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Philip Cooke, Gianluca Fantoni
Enrico Berlinguer, the former leader of the PCI (Partito comunista italiano - Italian Communist Party), who died in 1984, became the object of popular nostalgia in post-Berlin wall Italy. The paper accounts for the political, historiographical, and even psychological factors behind this nostalgia. The article also highlights how journalists and politicians, both right and left, have used (and abused) Berlinguer's thought and ideas, making him either a symbol of the morality that is today lacking in Italian politics (the right-wing perspective), or a prophet of the struggle against a broken financial system (the left-wing perspective).
One of the most surprising things about the success of the Leave campaign is that so many are surprised by it. Could we really have expected any other result – after forty years of misrepresentation of the EU by politicians and media alike, and in the midst of a calculated intensification of hostility towards immigrants?
Jonathon Ashworth, Josh Simons
Economic trust is key to election victories in Britain. But what does it mean, and how can Labour win it back?
Opening up leader selection to non-member supporters is a growing trend among political parties. Qualitative research on Labour’s new grassroots suggests that efforts to convert a larger selectorate into an organised activist base need to appreciate the full range of motivations for partisan commitment.
Lewis Minkin’s research into New Labour’s party management offers indispensable lessons for those concerned with the party’s current managerial problems, showing the limits to the ‘Blair supremacy’ and its long-term effects in alienating some party members.
For six years the Conservatives have been waging a covert war against institutions and organisations capable of holding the government to account, masked by rhetoric lauding their efforts to restrain lobbyists. In the process, they are undermining the very basis for social democratic politics.
What kind of thing is ‘neoliberalism’? This collection of essays explores a range of answers to this question, arguing that neoliberalism is a complex, but specifiable and analysable phenomenon and examining the different ways it is manifested in contemporary culture. Free chapter: the free chapter from Neoliberal Culture is 'Meritocracy as Plutocracy: The Marketising of 'Equality' Under Neoliberalism', an essay by Jo Littler, and is available to download below.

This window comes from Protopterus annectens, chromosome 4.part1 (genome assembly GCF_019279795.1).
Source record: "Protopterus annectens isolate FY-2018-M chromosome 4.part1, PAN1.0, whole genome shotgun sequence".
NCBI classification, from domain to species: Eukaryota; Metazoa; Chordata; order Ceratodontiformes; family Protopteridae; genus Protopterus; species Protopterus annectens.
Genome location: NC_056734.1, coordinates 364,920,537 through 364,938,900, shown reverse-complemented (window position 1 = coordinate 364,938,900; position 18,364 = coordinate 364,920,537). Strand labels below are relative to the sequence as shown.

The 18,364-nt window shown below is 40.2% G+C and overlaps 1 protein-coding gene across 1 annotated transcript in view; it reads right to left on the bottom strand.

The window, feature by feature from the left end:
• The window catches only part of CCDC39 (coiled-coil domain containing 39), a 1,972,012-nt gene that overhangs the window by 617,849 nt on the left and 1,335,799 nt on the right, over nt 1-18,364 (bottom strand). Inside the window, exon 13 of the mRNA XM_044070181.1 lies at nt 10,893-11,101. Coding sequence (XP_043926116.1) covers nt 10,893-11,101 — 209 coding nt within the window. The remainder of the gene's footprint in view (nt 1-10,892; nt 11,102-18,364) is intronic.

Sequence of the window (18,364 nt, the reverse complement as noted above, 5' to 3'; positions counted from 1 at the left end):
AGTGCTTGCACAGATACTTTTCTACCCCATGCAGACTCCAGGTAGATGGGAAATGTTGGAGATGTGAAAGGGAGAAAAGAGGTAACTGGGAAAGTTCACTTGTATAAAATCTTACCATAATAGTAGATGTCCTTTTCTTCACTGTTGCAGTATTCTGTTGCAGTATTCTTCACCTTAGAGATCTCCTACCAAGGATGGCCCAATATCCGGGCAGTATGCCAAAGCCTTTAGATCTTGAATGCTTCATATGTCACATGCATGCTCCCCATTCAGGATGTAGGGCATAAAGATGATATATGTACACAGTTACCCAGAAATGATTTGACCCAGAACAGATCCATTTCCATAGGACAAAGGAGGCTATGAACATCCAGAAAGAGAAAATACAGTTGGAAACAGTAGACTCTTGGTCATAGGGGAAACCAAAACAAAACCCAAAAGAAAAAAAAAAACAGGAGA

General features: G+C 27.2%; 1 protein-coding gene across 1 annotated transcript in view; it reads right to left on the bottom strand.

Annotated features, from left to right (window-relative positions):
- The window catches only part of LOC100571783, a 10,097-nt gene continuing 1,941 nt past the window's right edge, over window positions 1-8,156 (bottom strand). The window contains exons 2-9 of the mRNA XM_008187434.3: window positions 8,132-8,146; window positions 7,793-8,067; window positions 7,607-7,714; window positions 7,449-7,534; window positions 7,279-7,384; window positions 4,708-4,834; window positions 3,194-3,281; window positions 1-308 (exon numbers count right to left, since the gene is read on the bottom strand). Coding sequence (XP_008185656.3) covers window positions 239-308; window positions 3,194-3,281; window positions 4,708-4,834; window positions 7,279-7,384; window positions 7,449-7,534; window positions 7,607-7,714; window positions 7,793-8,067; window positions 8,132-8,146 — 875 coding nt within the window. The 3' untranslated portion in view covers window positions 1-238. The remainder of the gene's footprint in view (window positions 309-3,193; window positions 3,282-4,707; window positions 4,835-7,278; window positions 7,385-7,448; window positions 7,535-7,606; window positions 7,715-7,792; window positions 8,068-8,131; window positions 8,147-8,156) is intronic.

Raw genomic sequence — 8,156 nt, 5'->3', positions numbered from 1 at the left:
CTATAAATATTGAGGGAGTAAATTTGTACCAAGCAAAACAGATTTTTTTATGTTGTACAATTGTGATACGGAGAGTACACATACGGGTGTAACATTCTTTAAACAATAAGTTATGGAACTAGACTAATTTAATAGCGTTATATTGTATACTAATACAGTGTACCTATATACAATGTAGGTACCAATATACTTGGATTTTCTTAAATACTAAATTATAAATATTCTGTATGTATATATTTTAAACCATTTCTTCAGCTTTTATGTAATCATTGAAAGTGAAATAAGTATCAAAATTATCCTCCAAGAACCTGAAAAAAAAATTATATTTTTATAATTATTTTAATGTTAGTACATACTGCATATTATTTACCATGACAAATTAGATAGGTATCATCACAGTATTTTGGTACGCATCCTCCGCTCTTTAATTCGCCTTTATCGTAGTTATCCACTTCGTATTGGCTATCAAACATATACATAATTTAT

This paper explores avenues for resistance to precarious and exploited labour in the cultural sector. It investigates the potential of worker co-operatives to help improve working conditions and radically reimagine cultural work.
Sociable curiosity - wondering and finding out about others (empathetic curiosity), and being curious with them (relational curiosity) - can draw people together, bridging differences and social distances.
We went to press the day after the referendum, which gave us little time for thinking about a response. This will be something we address in the next issue. In the mean time we hope that some of the articles in this issue offer ideas that can help us in the difficult days ahead.
Must regional integration be based on neoliberal competition?
A tribute to the work of geographer Doreen Massey, looking at her academic and political wrork, which were inextricably linked.
The Asian Youth Movements (AYMs) that emerged thirty years ago provide us with an example of the power of independent organisation and the possibility of fighting injustice and winning.
With the growth of #BlackLivesMatter, the widespread racism in US universities is once more being challenged.
The second of a new series of articles, Soundings Futures, which sets out to develop programmatic alternatives to the system of neoliberalism.